As a fifth degree black belt and International Instructor/Examiner I had been considering this issue about force applied when breaking boards for a while and although I recognise that the Encyclopaedia of Taekwon-Do outlines a theory of power it doesn’t specifically deal with the science behind that power when breaking boards. So I decided when teaching a year ten science class (I am medical scientist involved in Respiratory research but did a few years as a high school science teacher) to incorporate the theory into a unit on force. What follows are my findings.

The basic premise that should be considered are Newtons laws and in particular his first and second laws.

* *The first law states: **“A body will not change its state of rest or motion unless it is made too by a force acting on it”.**

Or in plain language “you need to push or pull something to start it moving or you need to pull or push against something to slow it down once it is moving”.

The second law states: **” the rate of change in momentum is proportional to the force applied and acts in the direction of the force”**.

What does this mean in plain language? Here I must be a little more specific .

We need to understand what the term momentum means. It is basically the product of the “mass” (which we may think of as weight) and the “velocity” (which is speed in a certain direction). So momentum is the weight multiplied by the speed. (i.e. mass x velocity = momentum (symbolised by P)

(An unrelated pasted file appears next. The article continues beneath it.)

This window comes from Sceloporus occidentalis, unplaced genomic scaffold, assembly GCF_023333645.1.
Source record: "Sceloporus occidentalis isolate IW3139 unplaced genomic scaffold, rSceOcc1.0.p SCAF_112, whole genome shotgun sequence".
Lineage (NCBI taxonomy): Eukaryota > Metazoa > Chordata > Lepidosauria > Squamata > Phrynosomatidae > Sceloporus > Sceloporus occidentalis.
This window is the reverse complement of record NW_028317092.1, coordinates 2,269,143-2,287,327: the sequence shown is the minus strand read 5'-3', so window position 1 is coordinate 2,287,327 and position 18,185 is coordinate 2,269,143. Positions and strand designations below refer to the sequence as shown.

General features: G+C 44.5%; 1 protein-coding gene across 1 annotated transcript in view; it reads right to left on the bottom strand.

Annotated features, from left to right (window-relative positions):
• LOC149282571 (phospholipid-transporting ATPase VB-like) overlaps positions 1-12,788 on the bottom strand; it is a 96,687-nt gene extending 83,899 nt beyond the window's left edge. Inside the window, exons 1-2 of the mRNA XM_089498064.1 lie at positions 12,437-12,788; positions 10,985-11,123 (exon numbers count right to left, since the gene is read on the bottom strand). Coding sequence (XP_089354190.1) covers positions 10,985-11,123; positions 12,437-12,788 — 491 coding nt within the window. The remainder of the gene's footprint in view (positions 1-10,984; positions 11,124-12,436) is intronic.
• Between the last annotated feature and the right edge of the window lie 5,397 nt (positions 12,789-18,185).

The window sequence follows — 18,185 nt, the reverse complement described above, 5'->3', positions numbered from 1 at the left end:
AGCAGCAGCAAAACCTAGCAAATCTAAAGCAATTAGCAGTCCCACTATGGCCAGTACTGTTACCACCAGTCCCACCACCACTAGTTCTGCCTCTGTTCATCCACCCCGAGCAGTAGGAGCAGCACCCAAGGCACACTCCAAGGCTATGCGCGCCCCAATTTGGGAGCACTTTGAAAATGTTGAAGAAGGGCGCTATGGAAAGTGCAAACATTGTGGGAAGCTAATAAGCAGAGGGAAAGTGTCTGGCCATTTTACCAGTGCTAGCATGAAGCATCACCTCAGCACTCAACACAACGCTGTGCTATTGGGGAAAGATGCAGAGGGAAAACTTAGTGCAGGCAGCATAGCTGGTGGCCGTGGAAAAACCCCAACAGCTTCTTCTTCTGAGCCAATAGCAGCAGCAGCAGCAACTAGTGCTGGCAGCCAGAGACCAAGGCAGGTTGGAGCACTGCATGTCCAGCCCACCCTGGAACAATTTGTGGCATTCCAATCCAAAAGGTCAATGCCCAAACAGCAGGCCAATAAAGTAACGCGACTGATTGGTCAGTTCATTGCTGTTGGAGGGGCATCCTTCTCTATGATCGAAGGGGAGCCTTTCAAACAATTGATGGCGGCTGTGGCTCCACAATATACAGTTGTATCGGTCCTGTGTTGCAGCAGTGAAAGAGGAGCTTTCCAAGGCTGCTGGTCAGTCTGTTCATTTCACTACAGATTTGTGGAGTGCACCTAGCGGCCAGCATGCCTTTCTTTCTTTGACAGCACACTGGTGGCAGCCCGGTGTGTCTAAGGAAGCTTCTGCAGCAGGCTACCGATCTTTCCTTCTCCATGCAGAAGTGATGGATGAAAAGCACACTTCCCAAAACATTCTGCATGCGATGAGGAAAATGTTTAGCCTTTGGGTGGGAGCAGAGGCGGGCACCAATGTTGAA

So getting back to Newtons second law.

If we consider this in terms of someone breaking a board, the change in momentum is:

The amount of momentum the person has just before they hit the target – the amount of momentum they have when they hit the board and come to a stop.

So: **the rate of change in momentum is** determined by, the weight they apply multiplied by the speed at which the striking tool is travelling immediately before it hits the target (i.e. its momentum whilst moving) minus its momentum after it hits the board (which is zero because the striking tool has stopped) divided by how long it takes to stop.

Since the weight of objects does not change (unless we eat bucket loads of ice cream very quickly whilst moving or leave the earth and move into space or a very high altitude) we can say that the amount of push or pull (i.e. the force) applied to stop a moving object determines how quickly it is slowed down (or speeds up).

So if it is slowed down quickly the force must be larger than if it is slowed down more slowly. (We know this whenever we foot our foot on the brake pedal in our car. If we push it down hard (more force) we stop quickly, if we push it gently (less force) we slow down more slowly ).

In mathematical terms ( and using the correct type of units ) this is shown as

Force = __mass (m) ( final velocity (v) – initial velocity (u)) __ Time taken to stop

Note also that: __final velocity – initial velocity __ = acceleration(a) time taken

so F = ma

This is easier to see if we put numbers in